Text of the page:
Once this gremlins transformation takes place, the tone of the film shifts completely: The foreboding energy is modified into terror when Mr. Hanson is immediately attacked and then killed off-screen by his recently transformed gremlin. In one particularly disturbing sequence, Ben’s mother repeatedly stabs a snarling gremlin in self-defense, then stuffs another into the microwave, where it explodes into a soupy amorphous blob.

Of course, it could have been worse. In fledgling screenwriter Chris Columbus‘ original script, Billy’s dog was destined to become gremlin chow while Billy’s mom was fated for decapitation, her head ignominiously rolling down the stairs. Those ideas were toned down, yet despite the neutered script, a litany of grisly elements slipped through the cracks.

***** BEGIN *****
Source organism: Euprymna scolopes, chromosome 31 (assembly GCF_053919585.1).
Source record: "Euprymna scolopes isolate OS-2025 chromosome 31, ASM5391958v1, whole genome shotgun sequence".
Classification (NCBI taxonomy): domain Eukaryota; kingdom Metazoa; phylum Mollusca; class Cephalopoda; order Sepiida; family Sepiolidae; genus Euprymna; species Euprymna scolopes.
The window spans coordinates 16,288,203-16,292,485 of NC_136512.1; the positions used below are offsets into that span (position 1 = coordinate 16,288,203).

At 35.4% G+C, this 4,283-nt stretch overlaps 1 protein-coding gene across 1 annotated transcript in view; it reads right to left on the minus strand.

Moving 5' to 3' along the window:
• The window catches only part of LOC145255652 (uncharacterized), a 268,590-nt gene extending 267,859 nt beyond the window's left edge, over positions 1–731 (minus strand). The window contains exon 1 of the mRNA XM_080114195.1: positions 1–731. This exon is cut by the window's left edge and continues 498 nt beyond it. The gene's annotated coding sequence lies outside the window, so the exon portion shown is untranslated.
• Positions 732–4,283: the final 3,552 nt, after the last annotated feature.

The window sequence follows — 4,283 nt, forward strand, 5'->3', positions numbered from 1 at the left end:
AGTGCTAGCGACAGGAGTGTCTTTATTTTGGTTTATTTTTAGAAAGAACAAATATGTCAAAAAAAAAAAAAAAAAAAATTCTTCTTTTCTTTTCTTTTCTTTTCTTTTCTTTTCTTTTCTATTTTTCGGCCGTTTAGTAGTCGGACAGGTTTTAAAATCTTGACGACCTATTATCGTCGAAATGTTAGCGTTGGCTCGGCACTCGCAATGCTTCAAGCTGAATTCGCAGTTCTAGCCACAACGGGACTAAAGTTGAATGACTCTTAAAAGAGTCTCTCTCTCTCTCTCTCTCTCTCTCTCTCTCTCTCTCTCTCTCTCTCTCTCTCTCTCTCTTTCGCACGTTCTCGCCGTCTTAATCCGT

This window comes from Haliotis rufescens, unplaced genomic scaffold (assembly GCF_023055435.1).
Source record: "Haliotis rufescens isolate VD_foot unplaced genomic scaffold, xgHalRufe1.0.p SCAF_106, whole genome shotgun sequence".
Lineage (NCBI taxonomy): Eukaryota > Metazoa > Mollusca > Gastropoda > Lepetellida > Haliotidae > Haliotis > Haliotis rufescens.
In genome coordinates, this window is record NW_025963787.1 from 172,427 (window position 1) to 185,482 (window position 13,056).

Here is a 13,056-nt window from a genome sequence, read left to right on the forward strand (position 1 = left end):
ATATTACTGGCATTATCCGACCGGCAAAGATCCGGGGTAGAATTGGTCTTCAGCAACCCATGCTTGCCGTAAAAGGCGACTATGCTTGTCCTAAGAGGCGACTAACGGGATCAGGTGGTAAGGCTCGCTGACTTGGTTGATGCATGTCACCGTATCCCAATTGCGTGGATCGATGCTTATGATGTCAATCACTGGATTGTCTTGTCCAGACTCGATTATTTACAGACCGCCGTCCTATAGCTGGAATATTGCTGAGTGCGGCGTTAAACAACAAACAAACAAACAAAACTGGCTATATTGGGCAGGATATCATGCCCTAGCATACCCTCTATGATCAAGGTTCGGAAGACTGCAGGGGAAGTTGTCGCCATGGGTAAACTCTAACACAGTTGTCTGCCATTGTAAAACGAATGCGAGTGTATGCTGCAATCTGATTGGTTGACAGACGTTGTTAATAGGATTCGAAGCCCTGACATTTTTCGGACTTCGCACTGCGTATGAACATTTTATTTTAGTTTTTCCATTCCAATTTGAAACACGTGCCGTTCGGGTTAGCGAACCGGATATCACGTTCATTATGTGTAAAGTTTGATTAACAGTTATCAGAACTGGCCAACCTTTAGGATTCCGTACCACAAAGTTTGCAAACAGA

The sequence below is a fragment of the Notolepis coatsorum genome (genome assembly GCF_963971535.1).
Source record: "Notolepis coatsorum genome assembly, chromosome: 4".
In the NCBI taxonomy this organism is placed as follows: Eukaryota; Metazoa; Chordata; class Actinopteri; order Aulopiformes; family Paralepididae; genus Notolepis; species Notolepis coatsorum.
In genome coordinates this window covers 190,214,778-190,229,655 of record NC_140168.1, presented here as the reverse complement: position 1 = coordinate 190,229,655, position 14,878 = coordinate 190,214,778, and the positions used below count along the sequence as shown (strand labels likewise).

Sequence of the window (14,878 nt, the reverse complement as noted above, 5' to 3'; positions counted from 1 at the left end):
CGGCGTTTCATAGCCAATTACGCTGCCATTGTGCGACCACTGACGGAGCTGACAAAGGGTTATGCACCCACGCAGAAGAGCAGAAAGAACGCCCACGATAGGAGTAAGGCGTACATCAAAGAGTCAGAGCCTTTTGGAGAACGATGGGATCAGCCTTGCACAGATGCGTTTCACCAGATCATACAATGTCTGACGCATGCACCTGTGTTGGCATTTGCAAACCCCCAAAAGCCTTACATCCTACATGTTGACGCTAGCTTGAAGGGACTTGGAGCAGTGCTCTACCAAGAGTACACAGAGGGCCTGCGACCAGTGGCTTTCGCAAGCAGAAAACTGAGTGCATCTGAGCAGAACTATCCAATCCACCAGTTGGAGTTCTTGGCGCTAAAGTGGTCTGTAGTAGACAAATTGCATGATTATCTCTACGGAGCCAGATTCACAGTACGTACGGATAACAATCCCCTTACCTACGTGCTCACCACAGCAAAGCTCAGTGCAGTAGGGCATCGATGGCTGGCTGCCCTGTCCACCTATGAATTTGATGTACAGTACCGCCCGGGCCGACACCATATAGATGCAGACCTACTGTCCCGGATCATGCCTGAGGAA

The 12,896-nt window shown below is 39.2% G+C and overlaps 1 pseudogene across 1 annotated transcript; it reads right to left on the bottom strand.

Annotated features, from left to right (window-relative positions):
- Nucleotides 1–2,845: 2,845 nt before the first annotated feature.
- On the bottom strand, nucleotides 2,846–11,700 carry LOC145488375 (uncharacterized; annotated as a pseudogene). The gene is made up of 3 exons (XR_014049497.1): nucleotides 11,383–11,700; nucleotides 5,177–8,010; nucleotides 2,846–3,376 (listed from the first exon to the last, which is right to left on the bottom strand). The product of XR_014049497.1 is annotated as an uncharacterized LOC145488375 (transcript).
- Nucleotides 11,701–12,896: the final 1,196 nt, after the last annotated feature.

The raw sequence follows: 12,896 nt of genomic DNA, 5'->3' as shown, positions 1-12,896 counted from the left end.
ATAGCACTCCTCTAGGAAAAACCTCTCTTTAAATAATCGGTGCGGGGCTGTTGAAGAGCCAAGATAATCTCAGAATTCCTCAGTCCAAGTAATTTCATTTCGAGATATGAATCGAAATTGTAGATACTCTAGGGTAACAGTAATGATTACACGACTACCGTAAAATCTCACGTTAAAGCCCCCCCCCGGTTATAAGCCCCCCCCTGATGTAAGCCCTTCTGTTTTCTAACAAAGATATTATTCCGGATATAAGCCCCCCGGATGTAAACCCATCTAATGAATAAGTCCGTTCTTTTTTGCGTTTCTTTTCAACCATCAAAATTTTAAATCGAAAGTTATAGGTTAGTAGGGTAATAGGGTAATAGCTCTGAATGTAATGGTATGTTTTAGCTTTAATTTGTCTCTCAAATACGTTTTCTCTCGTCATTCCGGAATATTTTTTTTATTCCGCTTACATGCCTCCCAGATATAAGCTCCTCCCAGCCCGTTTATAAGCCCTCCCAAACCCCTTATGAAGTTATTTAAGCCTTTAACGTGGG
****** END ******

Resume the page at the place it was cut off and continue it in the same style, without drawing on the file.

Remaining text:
In the midst of their predicament, Phoebe Cate’s character delivers a monologue that reveals why she hates Christmas — it’s a doozy of a macabre anecdote about a corpse in a chimney. Not only does it spoil the secret about Santa in what must have sent masses of children to therapy appointments, but Cate’s delivery simultaneously elicits gasps of horror and inappropriate muffled laughter. According to the director, Joe Dante, the Santa’s-corpse-stuck-in-a-chimney story was written to symbolize the film’s duality as a twisted dark comedy.

The disconnect between what the film moviegoers thought “Gremlins” would be and the final product’s depictions of macabre humor and violence made it a controversial picture. Two months after “Gremlins” was released, Spielberg’s “Indiana Jones and the Temple of Doom” garnered similar criticisms.

Both Spielberg films brought a conundrum to the forefront; In 1984, there were only two rating certificates for films, PG and an R-rating for more mature content. In response to the “Temple of Doom” and “Gremlins” backlash, Spielberg suggested the advent of a new designation for films, aimed at more mature teens, to the president of the Motion Picture Association of America.